TN: Another Bad Library Law
Tennessee is working on another example of performative nothingburger legislation. SB 2407 is entitled the "Age-Appropriate Materials Act of 2022." This two and a half page gem is Governor Lee and the legislature GOP's attempt to get some traction over the rising panic over books. The substance of the bill is as simple as it is thin. Each school must have a list of materials in the school library,
Things Milton Friedman Got Wrong
I've been reading some Friedman lately, trying to refamiliarize myself with the intellectual granddaddy of education privatization. I'm fascinated by Libertarian thought, because I think they get some things really right, but it's canceled out by the things they get terribly wrong, and it was the wrongness that jumped out at me from some of Friedman's words. And yes, he's a major figure in econom
Hillsdale Is Coming To Tennessee. Who Are They?
Governor Bill Lee of Tennessee has announced his intention to bring Hillsdale College in to add to the state's charter school program. If you've been watching the religious right, you already know this name. But if you hadn't previously noticed Hillsdale, here's your explainer. Hillsdale's history starts in 1844, initially as Michigan Central College. In 1853, they moved to Hillsdale, Michigan an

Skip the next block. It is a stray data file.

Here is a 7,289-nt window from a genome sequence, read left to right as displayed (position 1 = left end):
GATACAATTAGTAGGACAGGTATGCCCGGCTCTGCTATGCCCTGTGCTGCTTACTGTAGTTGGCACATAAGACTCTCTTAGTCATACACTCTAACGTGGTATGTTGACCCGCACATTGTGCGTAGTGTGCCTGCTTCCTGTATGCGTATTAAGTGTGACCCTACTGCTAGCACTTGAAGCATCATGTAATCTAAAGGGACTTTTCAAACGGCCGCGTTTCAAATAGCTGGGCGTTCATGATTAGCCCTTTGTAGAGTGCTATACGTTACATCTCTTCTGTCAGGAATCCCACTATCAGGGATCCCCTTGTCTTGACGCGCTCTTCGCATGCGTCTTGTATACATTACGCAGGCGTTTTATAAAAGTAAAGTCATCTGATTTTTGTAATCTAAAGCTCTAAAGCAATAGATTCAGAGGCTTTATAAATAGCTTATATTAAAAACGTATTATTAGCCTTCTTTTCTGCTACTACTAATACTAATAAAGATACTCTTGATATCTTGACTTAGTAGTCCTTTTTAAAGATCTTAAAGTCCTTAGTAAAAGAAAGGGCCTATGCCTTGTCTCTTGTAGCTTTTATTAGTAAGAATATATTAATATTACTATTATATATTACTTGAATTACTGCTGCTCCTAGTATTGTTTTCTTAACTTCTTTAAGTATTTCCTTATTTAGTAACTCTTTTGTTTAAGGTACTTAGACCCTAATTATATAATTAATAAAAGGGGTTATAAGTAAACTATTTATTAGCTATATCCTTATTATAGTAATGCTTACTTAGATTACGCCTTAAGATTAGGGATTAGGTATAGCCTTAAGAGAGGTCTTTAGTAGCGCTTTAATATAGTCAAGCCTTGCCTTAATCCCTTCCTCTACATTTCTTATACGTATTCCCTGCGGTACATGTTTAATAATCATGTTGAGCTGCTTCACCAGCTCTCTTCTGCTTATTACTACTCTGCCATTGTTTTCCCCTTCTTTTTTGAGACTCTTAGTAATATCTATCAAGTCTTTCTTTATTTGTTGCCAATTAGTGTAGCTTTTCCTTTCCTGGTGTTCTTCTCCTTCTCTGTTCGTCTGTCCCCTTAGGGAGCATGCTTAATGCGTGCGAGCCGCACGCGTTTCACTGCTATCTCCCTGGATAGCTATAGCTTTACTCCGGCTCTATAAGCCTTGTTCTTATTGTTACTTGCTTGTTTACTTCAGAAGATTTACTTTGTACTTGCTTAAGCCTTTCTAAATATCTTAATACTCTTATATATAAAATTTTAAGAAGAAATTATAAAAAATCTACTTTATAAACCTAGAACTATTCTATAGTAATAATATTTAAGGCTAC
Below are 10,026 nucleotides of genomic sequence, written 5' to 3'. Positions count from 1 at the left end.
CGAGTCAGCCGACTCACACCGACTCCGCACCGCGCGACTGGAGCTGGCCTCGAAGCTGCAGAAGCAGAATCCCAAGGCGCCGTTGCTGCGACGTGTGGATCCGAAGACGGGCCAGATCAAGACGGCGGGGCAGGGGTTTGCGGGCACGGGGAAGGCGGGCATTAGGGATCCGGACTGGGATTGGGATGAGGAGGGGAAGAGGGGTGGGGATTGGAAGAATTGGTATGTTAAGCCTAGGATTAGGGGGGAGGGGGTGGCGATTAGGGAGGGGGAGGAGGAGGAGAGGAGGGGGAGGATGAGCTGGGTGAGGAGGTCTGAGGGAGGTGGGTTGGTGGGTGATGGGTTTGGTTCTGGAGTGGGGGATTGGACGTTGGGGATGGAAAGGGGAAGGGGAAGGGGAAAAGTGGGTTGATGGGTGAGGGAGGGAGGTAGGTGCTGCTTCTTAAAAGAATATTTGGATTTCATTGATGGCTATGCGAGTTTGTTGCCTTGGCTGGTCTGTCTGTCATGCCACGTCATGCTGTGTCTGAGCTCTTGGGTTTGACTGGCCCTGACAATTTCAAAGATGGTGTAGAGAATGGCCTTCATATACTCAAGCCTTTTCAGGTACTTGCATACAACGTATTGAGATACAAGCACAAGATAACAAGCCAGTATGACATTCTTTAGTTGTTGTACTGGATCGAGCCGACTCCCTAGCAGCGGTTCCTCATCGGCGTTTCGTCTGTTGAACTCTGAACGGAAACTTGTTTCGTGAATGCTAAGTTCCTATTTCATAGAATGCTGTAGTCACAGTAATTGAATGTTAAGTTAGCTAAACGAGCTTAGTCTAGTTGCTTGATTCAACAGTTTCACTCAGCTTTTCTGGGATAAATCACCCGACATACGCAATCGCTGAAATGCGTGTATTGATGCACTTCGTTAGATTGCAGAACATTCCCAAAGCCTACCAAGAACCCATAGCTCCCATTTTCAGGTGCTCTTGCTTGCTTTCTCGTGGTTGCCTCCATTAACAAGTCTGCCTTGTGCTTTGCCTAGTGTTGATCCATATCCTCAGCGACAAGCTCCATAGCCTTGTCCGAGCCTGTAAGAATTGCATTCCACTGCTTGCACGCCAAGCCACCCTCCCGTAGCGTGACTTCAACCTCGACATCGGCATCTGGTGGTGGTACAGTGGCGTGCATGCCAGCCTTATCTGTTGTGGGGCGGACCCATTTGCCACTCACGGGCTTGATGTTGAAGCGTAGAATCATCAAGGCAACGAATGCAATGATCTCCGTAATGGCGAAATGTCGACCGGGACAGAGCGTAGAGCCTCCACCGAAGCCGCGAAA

ICYMI: Important Upcoming Holiday Edition (2/13)
By which I mean the much-beloved annual Half Price Candy Day, celebrated on February 15th every year. Spend it with someone you love. Meanwhile, here's the reading for the week. What's behind the right-wing book-ban frenzy? Big money, and a long-term plan Jon Skolnik at Salon takes a look at the ongoing book ban panics across the country. Think my South Side high school is a "bad school"? Think a
Everyone On The Train
The issue of loving the work had come up a few times already this week when this article turned up on my screen. You may remember the story from 2017. A white supremacist threatens two girls on the Portland rail; three men intervene, and he attacks them with a knife. The youngest of the three, Taliesin Myrddin Namkai-Meche, was stabbed fatally. As he lay dying in another passenger's arms, he said,
When Choice Doesn't Put Parents First
I often say that vouchers and neo-vouchers are not about empowering parents--they're about getting government out of education and giving private operators an open shot at a marketplace. It's true that I can't know the minds of choice advocates, but I can play the what if game. I can ask, "If X were true, what would that look like?" rather than sift through the details of what is. If parent empowe
Utah: It's not a voucher bill--it's worse.
Its sponsor says it's not a voucher bill--it's a scholarship. What HB331 proposes is an education savings account, which is a voucher on steroids. There are a few significant differences between the two systems, but they are fundamentally the same thing. With a voucher, the state gives you a "ticket" to the private school of your choice (if they will accept you). With an ESA, the state gives a pi